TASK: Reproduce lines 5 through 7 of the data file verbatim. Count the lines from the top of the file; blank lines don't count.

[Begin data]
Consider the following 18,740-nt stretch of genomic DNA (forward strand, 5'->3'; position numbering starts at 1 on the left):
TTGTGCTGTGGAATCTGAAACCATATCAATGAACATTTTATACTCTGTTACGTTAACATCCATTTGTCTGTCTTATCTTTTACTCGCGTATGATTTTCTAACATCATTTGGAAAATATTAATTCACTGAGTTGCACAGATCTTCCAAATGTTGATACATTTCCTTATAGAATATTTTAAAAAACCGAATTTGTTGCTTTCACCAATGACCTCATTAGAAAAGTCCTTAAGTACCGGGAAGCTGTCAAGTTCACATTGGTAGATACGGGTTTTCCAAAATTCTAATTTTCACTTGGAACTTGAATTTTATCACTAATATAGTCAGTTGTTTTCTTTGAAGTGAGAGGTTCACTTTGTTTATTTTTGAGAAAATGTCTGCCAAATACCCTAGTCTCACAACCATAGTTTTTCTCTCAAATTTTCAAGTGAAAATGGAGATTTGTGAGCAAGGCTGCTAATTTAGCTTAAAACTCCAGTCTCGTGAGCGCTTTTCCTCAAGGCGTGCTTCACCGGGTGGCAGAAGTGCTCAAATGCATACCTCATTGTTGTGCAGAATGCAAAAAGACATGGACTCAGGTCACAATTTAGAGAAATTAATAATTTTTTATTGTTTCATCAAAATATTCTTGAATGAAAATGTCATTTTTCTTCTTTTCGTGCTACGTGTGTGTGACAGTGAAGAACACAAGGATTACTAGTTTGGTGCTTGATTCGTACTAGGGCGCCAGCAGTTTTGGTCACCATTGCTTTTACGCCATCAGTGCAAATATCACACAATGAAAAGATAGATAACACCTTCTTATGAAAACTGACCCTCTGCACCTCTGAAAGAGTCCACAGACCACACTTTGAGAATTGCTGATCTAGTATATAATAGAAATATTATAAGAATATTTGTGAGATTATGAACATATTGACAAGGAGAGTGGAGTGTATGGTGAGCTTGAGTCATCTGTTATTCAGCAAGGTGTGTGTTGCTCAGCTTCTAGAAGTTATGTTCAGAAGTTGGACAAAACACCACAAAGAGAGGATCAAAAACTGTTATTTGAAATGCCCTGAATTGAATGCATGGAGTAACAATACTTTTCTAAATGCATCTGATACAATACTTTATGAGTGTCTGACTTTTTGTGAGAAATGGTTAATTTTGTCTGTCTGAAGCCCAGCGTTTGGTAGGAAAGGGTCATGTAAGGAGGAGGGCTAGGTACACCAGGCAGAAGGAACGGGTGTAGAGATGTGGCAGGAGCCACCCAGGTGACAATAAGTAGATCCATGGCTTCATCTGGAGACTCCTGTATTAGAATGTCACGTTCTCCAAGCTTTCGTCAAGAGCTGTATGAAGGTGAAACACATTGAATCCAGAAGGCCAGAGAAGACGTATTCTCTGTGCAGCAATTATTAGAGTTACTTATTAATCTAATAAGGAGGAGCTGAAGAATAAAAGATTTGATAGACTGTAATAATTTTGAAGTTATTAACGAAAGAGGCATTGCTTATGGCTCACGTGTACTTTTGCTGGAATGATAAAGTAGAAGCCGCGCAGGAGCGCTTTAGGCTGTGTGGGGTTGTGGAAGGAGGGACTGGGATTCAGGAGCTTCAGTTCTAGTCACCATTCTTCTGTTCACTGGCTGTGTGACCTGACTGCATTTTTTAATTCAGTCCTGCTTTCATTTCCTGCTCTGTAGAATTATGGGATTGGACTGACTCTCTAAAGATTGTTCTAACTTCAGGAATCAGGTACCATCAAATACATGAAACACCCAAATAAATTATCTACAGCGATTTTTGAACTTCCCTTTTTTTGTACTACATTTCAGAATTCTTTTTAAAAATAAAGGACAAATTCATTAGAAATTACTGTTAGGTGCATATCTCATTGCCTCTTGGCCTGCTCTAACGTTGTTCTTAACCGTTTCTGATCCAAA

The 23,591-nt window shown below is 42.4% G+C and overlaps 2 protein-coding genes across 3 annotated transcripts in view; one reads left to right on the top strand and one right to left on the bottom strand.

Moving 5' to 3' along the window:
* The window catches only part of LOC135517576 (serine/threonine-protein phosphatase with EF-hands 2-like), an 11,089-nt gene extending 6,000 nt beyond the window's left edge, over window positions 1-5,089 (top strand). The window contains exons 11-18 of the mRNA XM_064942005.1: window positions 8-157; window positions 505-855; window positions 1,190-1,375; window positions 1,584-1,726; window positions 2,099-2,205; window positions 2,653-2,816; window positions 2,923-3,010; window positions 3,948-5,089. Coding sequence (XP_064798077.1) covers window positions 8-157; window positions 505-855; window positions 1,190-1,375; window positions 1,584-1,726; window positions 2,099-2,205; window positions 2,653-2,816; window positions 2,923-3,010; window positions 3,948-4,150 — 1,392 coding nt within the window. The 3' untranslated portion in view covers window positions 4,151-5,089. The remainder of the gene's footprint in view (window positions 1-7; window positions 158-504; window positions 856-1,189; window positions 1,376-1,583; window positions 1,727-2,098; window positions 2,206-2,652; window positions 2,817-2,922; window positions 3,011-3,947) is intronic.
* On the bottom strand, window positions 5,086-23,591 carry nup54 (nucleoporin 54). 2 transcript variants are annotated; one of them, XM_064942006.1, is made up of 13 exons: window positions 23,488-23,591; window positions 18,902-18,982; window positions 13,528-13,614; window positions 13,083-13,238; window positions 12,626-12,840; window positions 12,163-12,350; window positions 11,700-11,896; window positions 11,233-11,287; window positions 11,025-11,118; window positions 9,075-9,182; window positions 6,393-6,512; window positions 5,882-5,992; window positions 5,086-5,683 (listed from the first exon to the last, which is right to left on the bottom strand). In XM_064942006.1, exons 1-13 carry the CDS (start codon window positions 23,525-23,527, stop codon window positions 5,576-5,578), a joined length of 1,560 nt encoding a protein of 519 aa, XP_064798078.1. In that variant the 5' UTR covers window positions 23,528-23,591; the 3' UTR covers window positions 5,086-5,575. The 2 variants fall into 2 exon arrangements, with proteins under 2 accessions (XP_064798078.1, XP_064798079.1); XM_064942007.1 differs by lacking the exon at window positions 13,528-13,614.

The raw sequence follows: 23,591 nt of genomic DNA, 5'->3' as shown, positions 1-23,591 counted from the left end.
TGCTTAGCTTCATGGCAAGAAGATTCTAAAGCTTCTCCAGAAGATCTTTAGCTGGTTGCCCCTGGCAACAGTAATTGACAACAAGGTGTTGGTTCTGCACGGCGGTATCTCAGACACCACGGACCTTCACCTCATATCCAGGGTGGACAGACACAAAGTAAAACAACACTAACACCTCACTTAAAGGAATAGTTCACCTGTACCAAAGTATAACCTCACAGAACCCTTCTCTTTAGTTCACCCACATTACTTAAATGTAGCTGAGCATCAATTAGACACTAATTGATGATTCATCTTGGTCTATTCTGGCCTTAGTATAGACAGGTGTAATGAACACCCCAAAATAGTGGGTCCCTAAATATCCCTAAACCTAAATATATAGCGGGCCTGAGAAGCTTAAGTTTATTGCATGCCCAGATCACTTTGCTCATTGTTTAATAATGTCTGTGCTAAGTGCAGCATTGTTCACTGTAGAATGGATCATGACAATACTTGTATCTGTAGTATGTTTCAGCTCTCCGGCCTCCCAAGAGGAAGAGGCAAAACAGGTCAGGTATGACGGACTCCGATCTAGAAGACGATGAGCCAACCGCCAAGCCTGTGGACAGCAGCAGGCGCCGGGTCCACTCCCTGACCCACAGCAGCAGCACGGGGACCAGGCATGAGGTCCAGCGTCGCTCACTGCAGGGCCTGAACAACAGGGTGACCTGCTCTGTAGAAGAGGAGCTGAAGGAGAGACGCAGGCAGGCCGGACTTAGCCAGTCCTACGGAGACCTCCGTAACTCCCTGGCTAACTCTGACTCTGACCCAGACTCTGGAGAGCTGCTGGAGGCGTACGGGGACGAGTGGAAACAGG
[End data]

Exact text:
* The window catches only part of LOC135517576 (serine/threonine-protein phosphatase with EF-hands 2-like), an 11,089-nt gene extending 6,000 nt beyond the window's left edge, over window positions 1-5,089 (top strand). The window contains exons 11-18 of the mRNA XM_064942005.1: window positions 8-157; window positions 505-855; window positions 1,190-1,375; window positions 1,584-1,726; window positions 2,099-2,205; window positions 2,653-2,816; window positions 2,923-3,010; window positions 3,948-5,089. Coding sequence (XP_064798077.1) covers window positions 8-157; window positions 505-855; window positions 1,190-1,375; window positions 1,584-1,726; window positions 2,099-2,205; window positions 2,653-2,816; window positions 2,923-3,010; window positions 3,948-4,150 — 1,392 coding nt within the window. The 3' untranslated portion in view covers window positions 4,151-5,089. The remainder of the gene's footprint in view (window positions 1-7; window positions 158-504; window positions 856-1,189; window positions 1,376-1,583; window positions 1,727-2,098; window positions 2,206-2,652; window positions 2,817-2,922; window positions 3,011-3,947) is intronic.
* On the bottom strand, window positions 5,086-23,591 carry nup54 (nucleoporin 54). 2 transcript variants are annotated; one of them, XM_064942006.1, is made up of 13 exons: window positions 23,488-23,591; window positions 18,902-18,982; window positions 13,528-13,614; window positions 13,083-13,238; window positions 12,626-12,840; window positions 12,163-12,350; window positions 11,700-11,896; window positions 11,233-11,287; window positions 11,025-11,118; window positions 9,075-9,182; window positions 6,393-6,512; window positions 5,882-5,992; window positions 5,086-5,683 (listed from the first exon to the last, which is right to left on the bottom strand). In XM_064942006.1, exons 1-13 carry the CDS (start codon window positions 23,525-23,527, stop codon window positions 5,576-5,578), a joined length of 1,560 nt encoding a protein of 519 aa, XP_064798078.1. In that variant the 5' UTR covers window positions 23,528-23,591; the 3' UTR covers window positions 5,086-5,575. The 2 variants fall into 2 exon arrangements, with proteins under 2 accessions (XP_064798078.1, XP_064798079.1); XM_064942007.1 differs by lacking the exon at window positions 13,528-13,614.

The raw sequence follows: 23,591 nt of genomic DNA, 5'->3' as shown, positions 1-23,591 counted from the left end.